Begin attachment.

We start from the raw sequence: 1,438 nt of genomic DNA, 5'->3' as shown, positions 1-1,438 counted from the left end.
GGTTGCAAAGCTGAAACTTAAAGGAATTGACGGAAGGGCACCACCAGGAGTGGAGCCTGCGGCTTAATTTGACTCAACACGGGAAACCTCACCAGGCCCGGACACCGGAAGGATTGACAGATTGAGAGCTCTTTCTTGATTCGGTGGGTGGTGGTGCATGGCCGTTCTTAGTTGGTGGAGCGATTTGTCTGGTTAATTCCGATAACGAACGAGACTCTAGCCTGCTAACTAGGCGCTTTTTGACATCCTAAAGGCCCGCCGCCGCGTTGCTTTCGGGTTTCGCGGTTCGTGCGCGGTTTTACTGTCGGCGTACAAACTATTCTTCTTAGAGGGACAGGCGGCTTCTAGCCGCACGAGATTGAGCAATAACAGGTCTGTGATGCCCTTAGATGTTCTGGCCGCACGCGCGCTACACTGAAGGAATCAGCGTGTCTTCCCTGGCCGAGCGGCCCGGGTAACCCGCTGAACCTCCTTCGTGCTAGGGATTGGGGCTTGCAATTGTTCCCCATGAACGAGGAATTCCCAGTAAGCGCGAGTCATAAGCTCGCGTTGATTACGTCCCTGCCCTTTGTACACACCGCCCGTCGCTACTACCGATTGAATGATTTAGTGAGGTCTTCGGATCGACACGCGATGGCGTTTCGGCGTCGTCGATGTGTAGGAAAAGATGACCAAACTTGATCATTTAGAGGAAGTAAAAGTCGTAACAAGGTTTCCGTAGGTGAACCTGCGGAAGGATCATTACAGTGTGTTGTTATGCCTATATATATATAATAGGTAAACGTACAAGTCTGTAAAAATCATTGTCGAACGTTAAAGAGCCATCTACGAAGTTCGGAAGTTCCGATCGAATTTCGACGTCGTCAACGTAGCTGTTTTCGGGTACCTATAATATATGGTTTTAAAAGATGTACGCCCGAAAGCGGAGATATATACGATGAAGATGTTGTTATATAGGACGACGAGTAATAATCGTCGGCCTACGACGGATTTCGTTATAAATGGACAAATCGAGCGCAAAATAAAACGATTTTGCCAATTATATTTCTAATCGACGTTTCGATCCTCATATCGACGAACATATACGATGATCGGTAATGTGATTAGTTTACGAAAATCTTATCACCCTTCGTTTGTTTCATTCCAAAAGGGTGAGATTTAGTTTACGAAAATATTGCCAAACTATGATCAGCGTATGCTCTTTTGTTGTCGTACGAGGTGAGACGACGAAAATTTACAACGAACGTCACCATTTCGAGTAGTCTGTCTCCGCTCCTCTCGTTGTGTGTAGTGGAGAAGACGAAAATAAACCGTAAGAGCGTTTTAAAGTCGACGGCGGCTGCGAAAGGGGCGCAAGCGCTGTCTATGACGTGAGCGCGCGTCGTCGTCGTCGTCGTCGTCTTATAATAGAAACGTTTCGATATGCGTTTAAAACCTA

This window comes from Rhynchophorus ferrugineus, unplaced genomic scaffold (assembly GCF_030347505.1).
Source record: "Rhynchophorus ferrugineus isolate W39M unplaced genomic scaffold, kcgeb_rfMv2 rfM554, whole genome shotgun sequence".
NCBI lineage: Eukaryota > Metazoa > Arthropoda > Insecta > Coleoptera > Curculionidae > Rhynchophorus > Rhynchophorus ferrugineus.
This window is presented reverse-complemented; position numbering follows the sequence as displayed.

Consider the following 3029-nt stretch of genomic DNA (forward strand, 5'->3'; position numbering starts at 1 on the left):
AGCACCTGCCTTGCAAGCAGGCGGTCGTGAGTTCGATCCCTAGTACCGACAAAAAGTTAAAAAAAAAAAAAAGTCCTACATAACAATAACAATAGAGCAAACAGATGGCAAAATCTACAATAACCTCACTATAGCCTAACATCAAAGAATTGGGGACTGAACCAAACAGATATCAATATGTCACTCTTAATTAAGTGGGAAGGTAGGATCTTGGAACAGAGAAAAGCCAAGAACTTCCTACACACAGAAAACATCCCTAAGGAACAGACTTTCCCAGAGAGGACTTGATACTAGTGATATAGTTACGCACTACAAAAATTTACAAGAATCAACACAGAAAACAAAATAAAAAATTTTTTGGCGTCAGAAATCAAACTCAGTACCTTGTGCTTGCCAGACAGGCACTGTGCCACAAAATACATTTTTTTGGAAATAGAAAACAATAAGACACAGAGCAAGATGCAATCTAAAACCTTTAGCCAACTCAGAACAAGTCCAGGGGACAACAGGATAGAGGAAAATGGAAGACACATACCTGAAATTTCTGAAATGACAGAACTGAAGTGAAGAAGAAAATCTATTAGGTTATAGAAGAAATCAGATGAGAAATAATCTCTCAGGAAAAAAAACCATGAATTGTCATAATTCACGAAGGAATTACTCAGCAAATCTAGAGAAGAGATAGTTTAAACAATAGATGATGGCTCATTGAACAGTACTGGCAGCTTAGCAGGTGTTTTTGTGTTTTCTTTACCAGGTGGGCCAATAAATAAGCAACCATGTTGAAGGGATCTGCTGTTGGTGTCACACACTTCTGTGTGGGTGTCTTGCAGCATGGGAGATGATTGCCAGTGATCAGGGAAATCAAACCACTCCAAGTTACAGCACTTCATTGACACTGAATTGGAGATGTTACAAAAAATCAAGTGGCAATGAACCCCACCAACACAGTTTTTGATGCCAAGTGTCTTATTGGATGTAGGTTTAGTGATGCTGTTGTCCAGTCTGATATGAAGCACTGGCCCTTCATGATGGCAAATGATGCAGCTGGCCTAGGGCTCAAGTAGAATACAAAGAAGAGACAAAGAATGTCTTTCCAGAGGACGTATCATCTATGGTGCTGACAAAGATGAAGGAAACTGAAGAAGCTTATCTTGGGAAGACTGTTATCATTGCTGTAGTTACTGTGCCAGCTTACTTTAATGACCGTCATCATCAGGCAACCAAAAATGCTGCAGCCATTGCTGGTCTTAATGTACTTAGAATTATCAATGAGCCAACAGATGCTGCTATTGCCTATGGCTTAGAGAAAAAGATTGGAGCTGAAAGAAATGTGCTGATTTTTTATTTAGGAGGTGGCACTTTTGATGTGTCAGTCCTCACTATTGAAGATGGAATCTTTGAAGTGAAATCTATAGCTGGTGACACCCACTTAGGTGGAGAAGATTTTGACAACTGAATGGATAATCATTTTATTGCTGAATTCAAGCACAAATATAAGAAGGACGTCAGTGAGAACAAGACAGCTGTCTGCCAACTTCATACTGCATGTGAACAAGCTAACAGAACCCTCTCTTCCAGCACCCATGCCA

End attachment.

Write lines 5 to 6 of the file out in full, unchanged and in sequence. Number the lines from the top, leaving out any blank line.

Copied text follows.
NCBI lineage: Eukaryota > Metazoa > Arthropoda > Insecta > Coleoptera > Curculionidae > Rhynchophorus > Rhynchophorus ferrugineus.
This window is presented reverse-complemented; position numbering follows the sequence as displayed.